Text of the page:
Sunday, September 5, 2021

Gofang Prophecy (PRO-Matrix44-SC) controls

Picked up a second-hand Gofanco Prophecy (PRO-Matrix44-SC) HDMI matrix (4 in/4 out, with Ethernet). Fired up Burp and figured out how to manage it with curl POST statements.

Syntax amounts to:

    curl -d "COMMAND" -s -X POST http:///inform.cgi

Where COMMAND is one of:

  • poweron - which turns the matrix on
  • poweroff - which turns the matrix off
  • outX=Y - which switches output X (1-4) to input Y (1-4)

Apparently, the matrix has a controller which keeps on listening, even when the matrix is disabled. This is a nice to have feature as it allows for the network-based power-on.

For now, the matrix is a bit of overkill, since I typically run just the server and the laptop, but it's nice to swap out what is displaying on which of two display. It does give root to expand.

I also picked up a couple 4-button keyboards from Amazon that I'll mix in, to provide management of each monitor's display via the above curl commands.

The matrix supposedly also has an Alexa interface. That's for later experimentation, I think.

Thursday, September 2, 2021

Modify any web page before printing it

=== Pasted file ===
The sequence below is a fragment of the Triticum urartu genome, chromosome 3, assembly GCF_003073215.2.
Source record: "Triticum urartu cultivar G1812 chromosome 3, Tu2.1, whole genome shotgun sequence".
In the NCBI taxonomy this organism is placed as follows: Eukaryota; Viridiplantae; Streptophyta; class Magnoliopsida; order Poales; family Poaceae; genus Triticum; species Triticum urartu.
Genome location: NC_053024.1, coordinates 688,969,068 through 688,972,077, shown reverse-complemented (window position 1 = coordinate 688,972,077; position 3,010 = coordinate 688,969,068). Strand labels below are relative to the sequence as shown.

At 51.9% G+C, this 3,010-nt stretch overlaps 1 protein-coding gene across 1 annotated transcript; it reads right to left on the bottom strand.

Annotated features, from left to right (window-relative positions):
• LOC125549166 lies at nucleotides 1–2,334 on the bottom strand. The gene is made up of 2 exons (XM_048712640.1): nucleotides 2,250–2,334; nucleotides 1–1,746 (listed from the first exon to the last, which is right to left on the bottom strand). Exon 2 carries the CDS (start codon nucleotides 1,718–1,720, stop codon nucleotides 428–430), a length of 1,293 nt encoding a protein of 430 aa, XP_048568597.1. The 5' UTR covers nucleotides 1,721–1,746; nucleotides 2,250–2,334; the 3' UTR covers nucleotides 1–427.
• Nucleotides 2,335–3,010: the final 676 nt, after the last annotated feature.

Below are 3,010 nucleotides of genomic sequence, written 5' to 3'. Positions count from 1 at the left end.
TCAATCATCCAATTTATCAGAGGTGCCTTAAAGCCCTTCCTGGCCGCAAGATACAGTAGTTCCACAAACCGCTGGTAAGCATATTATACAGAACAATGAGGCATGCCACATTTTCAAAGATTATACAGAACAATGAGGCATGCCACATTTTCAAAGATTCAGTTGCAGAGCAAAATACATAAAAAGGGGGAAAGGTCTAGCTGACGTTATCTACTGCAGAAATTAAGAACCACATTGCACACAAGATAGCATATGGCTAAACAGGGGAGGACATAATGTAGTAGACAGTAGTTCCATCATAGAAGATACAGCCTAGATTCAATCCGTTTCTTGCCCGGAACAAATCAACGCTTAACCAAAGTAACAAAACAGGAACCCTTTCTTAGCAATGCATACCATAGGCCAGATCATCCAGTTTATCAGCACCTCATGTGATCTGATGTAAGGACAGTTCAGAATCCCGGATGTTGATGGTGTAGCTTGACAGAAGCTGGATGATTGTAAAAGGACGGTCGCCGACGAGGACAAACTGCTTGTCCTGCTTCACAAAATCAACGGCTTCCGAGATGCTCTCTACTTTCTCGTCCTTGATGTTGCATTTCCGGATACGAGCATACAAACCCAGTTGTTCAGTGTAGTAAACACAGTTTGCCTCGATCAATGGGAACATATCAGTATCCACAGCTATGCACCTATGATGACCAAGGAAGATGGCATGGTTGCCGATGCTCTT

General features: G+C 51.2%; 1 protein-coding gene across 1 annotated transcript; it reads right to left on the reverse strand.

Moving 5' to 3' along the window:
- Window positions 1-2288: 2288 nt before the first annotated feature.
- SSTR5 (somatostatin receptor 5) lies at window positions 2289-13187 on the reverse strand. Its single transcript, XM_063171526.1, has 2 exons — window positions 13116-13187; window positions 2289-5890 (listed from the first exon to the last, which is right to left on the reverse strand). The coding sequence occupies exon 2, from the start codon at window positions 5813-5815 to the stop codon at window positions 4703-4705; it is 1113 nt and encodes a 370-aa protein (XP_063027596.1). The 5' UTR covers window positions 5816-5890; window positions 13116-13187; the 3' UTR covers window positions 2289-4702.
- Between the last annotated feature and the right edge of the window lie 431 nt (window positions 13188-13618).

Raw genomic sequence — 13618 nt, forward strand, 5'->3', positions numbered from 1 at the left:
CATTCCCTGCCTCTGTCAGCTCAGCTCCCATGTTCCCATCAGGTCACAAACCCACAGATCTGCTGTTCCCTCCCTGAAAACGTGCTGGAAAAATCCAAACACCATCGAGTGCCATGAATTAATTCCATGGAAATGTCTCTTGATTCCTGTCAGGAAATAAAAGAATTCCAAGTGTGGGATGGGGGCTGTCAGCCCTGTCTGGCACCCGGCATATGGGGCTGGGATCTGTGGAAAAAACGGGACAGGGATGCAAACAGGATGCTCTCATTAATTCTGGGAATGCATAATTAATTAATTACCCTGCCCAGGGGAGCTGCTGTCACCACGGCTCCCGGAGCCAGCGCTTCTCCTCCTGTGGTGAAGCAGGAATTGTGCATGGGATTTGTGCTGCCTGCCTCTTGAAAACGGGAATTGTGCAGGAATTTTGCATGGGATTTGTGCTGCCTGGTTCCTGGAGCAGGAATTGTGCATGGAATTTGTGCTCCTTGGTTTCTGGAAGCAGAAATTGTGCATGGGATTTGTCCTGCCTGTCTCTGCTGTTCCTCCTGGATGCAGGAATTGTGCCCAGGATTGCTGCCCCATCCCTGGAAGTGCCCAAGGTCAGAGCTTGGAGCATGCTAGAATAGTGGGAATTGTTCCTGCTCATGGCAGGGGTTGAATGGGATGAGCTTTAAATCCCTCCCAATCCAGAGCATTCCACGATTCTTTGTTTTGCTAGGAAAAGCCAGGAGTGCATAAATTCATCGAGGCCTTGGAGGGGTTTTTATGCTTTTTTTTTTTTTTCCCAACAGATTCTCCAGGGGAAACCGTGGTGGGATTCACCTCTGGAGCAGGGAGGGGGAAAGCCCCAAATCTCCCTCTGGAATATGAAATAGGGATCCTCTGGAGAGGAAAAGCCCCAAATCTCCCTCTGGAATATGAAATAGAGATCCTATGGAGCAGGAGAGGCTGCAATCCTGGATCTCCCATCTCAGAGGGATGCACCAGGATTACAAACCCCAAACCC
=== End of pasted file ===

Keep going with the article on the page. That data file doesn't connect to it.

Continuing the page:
It's the little things that have the greatest impact...

I keep an archive of PDF-ified web pages that I find valuable. They're searchable because I use Recoll to index them, along with the web-ui front-end.

The below makes cleaning up a web page easy, so that it can be saved to PDF.

Create a bookmark and enter the following in the URL field:

    javascript:document.body.contentEditable = 'true'; document.designMode='on'; void 0

When you have that, go to the web page that you want to save, click on the above bookmark and modify the page as you would in a word processor or text editor. You can then call up the browser's print function and save the page as a PDF.

Saturday, August 7, 2021

Fixing wlan interface name after using airmon-ng

One for the students' notebooks...

If you have an interface named (as an example) "wlan16" and you attach airmon-ng to it, then exit ungracefully (e.g., via ctrl-c), you probably notice that you now have an interface named "wlan16mon". The repair is quite easy.

1) Use iwconfig to check that the interace is still in monitor mode.

    iwconfig wlan16mon
If it isn't in monitor mode (e.g., you've been messing with it and changed the mode), return it to monitor mode via:
    ifconfig wlan16mon down
    iwconfig wlan16mon mode monitor

2) Use the following airmon-ng to stop the interface and return the name to normal.

    airmon-ng stop wlan16mon

3) Check the interface